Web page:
To value the units transferred to the trusts and the foundations, Anne’s lawyer retained a reputable appraisal company to value the units. The appraiser, in a 41-page appraisal, determined the value of each unit to be $536.20, reflecting a 53 percent discount. Anne filed a timely gift tax return fully disclosing the gift and sale transactions.
The IRS audit began in January 2005. The IRS had two main objections to the transaction:
(1) It believed that the discount on the units was too aggressive and that the value of each unit should be much higher than reported on the gift tax returns, which would balloon the value passing to the trusts and the charities.
(2) The IRS stated that the formula clauses were invalid because of public policy, meaning that, although the units still might be reallocated to the charities, Anne would not get an additional charitable deduction. This also would mean that the shares sold to the trusts were sold for “less than fair market value” and were therefore partly transferred by sale and partly by an additional $2 million taxable gift to each trust.
Although Anne and the IRS reached a compromise on the final value of each unit, no compromise was made on the formula clause.
Anne petitioned the Tax Court asking it to decide whether to honor the formula clause for the gift and the sale, and also asking if the formula clause is honored, when Anne may take the charitable contribution deduction for the additional units passing to the foundations.
The opinion focuses on the validity of the IRS public policy argument against formula clauses.
Looking at the history of the case law on formula clauses dating back to the Procter decision in 1944, the court seemed to distinguish between Procter-like adjustment clauses requiring any gift subject to gift tax to revert back to the donor and formula clauses like those in Christiansen and Petter, where any gift amount that on revaluation by the IRS would be subject to gift tax would not pass back to the donor, but instead to charity.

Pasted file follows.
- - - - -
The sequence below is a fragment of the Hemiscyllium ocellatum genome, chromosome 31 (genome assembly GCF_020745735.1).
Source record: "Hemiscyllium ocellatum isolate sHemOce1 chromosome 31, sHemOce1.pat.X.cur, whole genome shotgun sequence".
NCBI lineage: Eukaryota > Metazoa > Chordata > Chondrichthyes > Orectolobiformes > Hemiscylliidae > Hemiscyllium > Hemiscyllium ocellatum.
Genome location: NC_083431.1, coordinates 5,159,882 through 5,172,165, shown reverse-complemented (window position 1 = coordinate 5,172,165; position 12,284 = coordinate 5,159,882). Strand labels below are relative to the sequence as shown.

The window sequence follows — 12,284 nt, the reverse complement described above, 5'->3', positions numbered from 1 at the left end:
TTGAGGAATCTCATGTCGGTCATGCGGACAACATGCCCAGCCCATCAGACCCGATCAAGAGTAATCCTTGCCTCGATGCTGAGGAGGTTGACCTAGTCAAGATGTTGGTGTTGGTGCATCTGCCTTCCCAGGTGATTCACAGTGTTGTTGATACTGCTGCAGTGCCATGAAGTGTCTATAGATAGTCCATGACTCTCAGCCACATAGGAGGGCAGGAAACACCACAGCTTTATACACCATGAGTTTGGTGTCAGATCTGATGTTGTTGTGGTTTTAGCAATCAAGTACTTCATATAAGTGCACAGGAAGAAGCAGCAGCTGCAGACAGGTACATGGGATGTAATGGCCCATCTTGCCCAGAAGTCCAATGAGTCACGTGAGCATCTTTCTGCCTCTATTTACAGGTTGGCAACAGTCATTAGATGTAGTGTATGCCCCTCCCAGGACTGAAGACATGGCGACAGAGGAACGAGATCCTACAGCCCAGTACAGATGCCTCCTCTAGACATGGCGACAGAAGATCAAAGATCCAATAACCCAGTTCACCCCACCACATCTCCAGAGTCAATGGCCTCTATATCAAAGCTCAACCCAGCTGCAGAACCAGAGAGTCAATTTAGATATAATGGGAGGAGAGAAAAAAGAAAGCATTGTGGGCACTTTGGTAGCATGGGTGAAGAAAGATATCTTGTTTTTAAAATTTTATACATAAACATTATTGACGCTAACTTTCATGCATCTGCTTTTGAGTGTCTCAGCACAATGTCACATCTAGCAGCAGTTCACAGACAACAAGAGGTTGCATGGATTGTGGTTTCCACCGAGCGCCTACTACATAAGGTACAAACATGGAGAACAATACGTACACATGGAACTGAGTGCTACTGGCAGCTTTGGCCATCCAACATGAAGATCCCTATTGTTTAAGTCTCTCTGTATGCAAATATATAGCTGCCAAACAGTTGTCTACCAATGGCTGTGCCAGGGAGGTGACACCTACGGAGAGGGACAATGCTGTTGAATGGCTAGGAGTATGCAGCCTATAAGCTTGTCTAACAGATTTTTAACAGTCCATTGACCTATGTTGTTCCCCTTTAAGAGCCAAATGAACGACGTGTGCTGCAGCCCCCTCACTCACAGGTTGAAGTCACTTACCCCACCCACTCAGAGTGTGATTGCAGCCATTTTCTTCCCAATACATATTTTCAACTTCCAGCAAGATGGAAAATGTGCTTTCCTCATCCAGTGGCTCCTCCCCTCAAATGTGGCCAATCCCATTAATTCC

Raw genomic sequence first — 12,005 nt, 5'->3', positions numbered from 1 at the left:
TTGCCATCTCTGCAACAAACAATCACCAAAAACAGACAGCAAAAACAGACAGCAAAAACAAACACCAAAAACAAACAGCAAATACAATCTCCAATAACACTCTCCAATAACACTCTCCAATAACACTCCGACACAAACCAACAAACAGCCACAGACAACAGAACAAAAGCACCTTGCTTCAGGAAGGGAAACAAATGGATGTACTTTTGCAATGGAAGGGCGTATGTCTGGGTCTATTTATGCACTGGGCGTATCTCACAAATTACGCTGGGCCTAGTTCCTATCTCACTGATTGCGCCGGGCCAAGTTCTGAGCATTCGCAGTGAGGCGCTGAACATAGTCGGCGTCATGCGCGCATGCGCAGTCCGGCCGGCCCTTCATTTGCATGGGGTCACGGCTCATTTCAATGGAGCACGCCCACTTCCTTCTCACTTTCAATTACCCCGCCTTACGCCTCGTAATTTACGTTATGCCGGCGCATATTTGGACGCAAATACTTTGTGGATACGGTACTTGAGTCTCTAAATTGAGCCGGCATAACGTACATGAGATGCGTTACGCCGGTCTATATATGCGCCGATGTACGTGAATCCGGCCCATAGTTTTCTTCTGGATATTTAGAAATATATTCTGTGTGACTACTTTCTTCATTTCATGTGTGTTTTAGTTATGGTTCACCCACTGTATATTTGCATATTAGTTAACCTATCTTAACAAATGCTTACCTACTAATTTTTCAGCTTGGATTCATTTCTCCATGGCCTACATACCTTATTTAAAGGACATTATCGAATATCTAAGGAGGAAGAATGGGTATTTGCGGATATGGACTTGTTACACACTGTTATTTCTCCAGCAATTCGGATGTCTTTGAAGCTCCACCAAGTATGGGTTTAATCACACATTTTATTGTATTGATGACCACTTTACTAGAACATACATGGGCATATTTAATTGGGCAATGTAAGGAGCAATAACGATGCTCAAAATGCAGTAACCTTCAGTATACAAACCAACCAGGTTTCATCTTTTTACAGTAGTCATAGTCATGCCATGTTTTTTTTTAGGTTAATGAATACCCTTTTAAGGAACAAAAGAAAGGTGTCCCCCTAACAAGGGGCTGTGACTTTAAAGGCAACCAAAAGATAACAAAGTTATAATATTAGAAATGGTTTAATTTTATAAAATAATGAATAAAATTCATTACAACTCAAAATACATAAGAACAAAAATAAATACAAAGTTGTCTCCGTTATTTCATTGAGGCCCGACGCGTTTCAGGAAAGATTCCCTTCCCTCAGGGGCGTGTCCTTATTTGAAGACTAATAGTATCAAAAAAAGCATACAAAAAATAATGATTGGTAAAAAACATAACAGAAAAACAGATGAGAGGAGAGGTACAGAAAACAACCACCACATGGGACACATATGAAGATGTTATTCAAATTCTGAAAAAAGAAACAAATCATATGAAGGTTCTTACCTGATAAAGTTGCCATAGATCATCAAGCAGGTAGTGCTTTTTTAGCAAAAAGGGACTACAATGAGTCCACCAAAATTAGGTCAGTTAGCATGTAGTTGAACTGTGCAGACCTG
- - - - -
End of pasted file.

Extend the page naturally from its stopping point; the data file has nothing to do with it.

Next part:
Procter-like clauses, in which the property goes back to the donor, are void as against public policy. But formula clauses, in which the property passes instead to one or more charities, are fine—because public policy weighs in favor of giving gifts to charity.
The court went on to analyze formula clauses in much greater depth than can be described here, but ultimately ruled on the public policy issue that Anne’s transfers and the formulas used to effect those transfers were not void as contrary to public policy, as they failed to meet the U.S. Supreme Court test set forth in Comm’r v. Tellier, 383 U.S. 687 (1966), which held that for the public-policy exceptions to the Internal Revenue Code to be valid, the frustration of public policy that would be caused by allowing the contested deduction must be “severe and immediate.” In fact, the court cited the Tax Court opinion in Christiansen, which not only held a similar charitable formula clause not be void as against public policy, but also concluded that public policy weighed in favor of giving gifts to charities.
Further, the court, also following Christiansen, said it believed that fears that charities would be abused by low-ball appraisals were exaggerated. Executors, trustees, directors of charitable foundations who owe fiduciary duties to protect charitable interests and state attorneys general all would have some incentive to police abusive appraisals.
On the second issue of when Anne was entitled to claim a charitable income tax deduction for her gifts of the additional units to the foundations due to the revalued membership unit price as “finally determined for gift tax purposes,” the court found that the deduction should be taken at the time the gift was made in 2002.
Unfortunately, Anne did not live to see her victory in Tax Court. But she, along with Helen Christiansen, leave a legacy that may change the course of sophisticated estate planning for individuals with illiquid assets.